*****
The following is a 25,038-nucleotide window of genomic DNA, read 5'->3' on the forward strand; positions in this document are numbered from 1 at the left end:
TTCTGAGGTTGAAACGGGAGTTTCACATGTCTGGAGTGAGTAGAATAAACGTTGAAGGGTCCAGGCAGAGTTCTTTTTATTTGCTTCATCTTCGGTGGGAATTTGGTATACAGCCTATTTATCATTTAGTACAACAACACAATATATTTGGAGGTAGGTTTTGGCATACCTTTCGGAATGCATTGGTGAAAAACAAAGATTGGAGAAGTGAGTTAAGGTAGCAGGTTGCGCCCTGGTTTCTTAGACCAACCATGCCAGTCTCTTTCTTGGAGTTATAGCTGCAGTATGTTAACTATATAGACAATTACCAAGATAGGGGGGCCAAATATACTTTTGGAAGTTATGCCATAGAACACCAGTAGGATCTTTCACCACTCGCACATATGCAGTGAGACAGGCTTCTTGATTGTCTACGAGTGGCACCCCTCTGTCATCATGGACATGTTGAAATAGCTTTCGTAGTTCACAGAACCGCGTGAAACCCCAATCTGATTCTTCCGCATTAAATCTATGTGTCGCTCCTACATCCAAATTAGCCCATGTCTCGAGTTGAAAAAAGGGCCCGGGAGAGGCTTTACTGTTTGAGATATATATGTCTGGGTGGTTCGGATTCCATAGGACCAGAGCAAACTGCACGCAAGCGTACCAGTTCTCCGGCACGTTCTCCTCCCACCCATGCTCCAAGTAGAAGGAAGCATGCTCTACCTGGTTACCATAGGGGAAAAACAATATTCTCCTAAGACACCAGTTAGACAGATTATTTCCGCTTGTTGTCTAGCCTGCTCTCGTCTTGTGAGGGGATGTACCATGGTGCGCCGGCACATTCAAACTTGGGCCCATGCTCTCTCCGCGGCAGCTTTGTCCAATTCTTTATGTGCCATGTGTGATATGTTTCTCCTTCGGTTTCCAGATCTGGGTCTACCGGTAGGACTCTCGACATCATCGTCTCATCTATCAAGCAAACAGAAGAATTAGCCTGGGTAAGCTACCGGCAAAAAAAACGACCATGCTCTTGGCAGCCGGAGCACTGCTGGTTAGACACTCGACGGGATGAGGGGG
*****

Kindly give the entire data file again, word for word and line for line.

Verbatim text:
The following is a 25,038-nucleotide window of genomic DNA, read 5'->3' on the forward strand; positions in this document are numbered from 1 at the left end:
TTCTGAGGTTGAAACGGGAGTTTCACATGTCTGGAGTGAGTAGAATAAACGTTGAAGGGTCCAGGCAGAGTTCTTTTTATTTGCTTCATCTTCGGTGGGAATTTGGTATACAGCCTATTTATCATTTAGTACAACAACACAATATATTTGGAGGTAGGTTTTGGCATACCTTTCGGAATGCATTGGTGAAAAACAAAGATTGGAGAAGTGAGTTAAGGTAGCAGGTTGCGCCCTGGTTTCTTAGACCAACCATGCCAGTCTCTTTCTTGGAGTTATAGCTGCAGTATGTTAACTATATAGACAATTACCAAGATAGGGGGGCCAAATATACTTTTGGAAGTTATGCCATAGAACACCAGTAGGATCTTTCACCACTCGCACATATGCAGTGAGACAGGCTTCTTGATTGTCTACGAGTGGCACCCCTCTGTCATCATGGACATGTTGAAATAGCTTTCGTAGTTCACAGAACCGCGTGAAACCCCAATCTGATTCTTCCGCATTAAATCTATGTGTCGCTCCTACATCCAAATTAGCCCATGTCTCGAGTTGAAAAAAGGGCCCGGGAGAGGCTTTACTGTTTGAGATATATATGTCTGGGTGGTTCGGATTCCATAGGACCAGAGCAAACTGCACGCAAGCGTACCAGTTCTCCGGCACGTTCTCCTCCCACCCATGCTCCAAGTAGAAGGAAGCATGCTCTACCTGGTTACCATAGGGGAAAAACAATATTCTCCTAAGACACCAGTTAGACAGATTATTTCCGCTTGTTGTCTAGCCTGCTCTCGTCTTGTGAGGGGATGTACCATGGTGCGCCGGCACATTCAAACTTGGGCCCATGCTCTCTCCGCGGCAGCTTTGTCCAATTCTTTATGTGCCATGTGTGATATGTTTCTCCTTCGGTTTCCAGATCTGGGTCTACCGGTAGGACTCTCGACATCATCGTCTCATCTATCAAGCAAACAGAAGAATTAGCCTGGGTAAGCTACCGGCAAAAAAAACGACCATGCTCTTGGCAGCCGGAGCACTGCTGGTTAGACACTCGACGGGATGAGGGGG